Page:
I have to say that between Arbelan and Pashavar & co, it feels like a lot of this book has the more elderly being willing to break down barriers while the youthful are less sure. It's nice to see it done that way for once.

Like a train gathering steam, a great deal of plot drama happens here. Let's talk about Shevean and Chavar. Were you surprised by their gambit? And how do you feel about the way it all played out (ie. Idra's decision to put his foot down)?

When and how it happened? Yes. That it happened and who was behind it? Nope nope nope. They've both been wrong 'uns from the beginning.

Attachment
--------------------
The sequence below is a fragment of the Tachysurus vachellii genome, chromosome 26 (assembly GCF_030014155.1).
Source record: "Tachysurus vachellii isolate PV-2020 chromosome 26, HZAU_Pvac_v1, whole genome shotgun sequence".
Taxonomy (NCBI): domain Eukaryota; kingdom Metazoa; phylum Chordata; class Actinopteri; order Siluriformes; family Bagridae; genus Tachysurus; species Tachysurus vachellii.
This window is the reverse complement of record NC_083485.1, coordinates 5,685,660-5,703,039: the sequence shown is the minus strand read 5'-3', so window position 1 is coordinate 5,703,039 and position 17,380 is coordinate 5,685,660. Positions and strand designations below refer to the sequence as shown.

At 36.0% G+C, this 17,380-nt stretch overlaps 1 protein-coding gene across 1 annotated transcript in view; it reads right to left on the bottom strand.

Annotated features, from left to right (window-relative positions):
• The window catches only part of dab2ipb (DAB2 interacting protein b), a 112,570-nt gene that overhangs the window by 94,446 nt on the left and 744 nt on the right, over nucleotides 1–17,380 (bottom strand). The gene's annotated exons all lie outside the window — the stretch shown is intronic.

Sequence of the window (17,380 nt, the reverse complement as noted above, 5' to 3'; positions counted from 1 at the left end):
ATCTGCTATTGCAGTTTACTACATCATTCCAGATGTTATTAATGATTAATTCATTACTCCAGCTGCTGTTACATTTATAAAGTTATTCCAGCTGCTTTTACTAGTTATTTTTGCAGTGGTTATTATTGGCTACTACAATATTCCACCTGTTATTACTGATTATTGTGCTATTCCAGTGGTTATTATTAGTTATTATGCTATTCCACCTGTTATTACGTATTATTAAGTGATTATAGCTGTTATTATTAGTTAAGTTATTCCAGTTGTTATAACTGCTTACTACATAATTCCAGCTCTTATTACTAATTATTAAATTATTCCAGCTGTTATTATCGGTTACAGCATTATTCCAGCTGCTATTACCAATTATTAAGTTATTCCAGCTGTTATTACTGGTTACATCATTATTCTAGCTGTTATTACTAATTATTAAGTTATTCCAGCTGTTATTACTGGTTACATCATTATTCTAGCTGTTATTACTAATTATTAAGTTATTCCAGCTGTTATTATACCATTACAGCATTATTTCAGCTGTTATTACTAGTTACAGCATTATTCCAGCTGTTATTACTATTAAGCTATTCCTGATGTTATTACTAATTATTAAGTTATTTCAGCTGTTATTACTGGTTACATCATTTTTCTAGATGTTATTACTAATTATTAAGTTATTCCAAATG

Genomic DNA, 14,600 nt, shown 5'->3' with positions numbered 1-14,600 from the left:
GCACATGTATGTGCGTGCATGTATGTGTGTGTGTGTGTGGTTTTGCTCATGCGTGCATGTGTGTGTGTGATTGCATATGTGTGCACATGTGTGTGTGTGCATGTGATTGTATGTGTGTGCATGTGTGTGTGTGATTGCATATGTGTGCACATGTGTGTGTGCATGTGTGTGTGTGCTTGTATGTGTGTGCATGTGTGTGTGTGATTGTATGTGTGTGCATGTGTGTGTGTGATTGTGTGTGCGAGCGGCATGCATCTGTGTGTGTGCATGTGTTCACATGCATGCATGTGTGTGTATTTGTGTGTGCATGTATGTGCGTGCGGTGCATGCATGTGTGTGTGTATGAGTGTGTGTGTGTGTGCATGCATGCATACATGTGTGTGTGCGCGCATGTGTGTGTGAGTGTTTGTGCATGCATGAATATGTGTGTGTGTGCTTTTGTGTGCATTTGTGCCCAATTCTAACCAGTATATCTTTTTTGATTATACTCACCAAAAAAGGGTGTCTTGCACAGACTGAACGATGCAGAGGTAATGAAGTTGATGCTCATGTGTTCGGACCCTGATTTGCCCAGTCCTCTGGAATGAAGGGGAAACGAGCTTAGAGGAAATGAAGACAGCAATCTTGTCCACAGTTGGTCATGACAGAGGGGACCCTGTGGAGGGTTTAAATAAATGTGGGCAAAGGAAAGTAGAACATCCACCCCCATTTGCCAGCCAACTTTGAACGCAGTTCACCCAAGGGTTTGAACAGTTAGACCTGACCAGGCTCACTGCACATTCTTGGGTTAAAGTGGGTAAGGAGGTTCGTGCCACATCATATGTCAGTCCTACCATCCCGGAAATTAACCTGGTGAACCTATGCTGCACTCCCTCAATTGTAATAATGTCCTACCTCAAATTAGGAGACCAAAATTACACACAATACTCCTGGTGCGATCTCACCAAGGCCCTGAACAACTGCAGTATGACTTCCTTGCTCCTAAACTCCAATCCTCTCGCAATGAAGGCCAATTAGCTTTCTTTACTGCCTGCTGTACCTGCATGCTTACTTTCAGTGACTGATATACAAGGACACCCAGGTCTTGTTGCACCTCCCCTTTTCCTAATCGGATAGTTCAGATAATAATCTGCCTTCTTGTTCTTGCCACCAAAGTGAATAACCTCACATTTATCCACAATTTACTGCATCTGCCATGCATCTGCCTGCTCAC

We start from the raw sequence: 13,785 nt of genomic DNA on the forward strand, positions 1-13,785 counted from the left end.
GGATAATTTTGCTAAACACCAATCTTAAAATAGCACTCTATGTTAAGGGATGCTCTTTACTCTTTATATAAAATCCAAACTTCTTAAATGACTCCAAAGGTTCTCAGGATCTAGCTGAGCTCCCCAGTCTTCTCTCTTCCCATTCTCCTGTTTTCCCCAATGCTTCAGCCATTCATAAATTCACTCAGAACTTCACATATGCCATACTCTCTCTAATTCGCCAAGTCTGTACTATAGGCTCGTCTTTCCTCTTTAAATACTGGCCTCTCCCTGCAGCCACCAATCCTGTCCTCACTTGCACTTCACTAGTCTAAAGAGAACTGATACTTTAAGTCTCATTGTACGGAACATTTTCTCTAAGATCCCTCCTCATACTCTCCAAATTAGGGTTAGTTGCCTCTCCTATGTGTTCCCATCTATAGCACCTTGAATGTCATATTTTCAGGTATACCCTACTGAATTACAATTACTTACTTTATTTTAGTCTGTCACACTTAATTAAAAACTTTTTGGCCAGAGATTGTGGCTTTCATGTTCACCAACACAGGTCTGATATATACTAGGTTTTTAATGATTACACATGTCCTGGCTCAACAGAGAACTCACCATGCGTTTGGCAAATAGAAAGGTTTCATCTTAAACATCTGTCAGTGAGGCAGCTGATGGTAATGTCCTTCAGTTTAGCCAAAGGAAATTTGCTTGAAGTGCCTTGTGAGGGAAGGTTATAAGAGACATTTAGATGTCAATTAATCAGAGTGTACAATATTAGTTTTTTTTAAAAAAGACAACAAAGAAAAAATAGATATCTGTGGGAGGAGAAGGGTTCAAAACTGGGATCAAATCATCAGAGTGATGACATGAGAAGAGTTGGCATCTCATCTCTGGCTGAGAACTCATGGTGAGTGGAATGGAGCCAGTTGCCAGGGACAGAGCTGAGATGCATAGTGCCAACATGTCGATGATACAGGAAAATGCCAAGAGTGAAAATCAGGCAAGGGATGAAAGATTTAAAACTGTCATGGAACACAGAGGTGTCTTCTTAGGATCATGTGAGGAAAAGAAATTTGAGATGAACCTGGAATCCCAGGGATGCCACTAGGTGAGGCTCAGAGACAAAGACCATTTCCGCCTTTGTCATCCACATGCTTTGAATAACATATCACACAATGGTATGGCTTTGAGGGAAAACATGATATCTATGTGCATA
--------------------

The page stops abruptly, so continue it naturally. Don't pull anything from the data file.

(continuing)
The resolution was... hmm. Part of me did feel a little "Is this it? They've risked their lives and futures and everything on this, and it all turns on them being unable to put their foot down and just make Maia do it, and it all comes down to Idra saying no?" From that perspective, it's one of the fluffiest, least satisfying coups ever. But part of me really enjoyed how it came down to Maia being unwilling to cause more pain and Idra having more time and appreciation for Maia than the mother who overlooked him somewhat. But then again... the woman who's obsessed with being the mother of the Emperor didn't actually spend loads of time moulding her son? And Maia got through to Idra on one conversation?

I don't know. I liked it but wasn't sold by it. But I wasn't sold by it because the book had ceased to convince me of its internal logic/verisimilitude before then and I was reading it overcritically.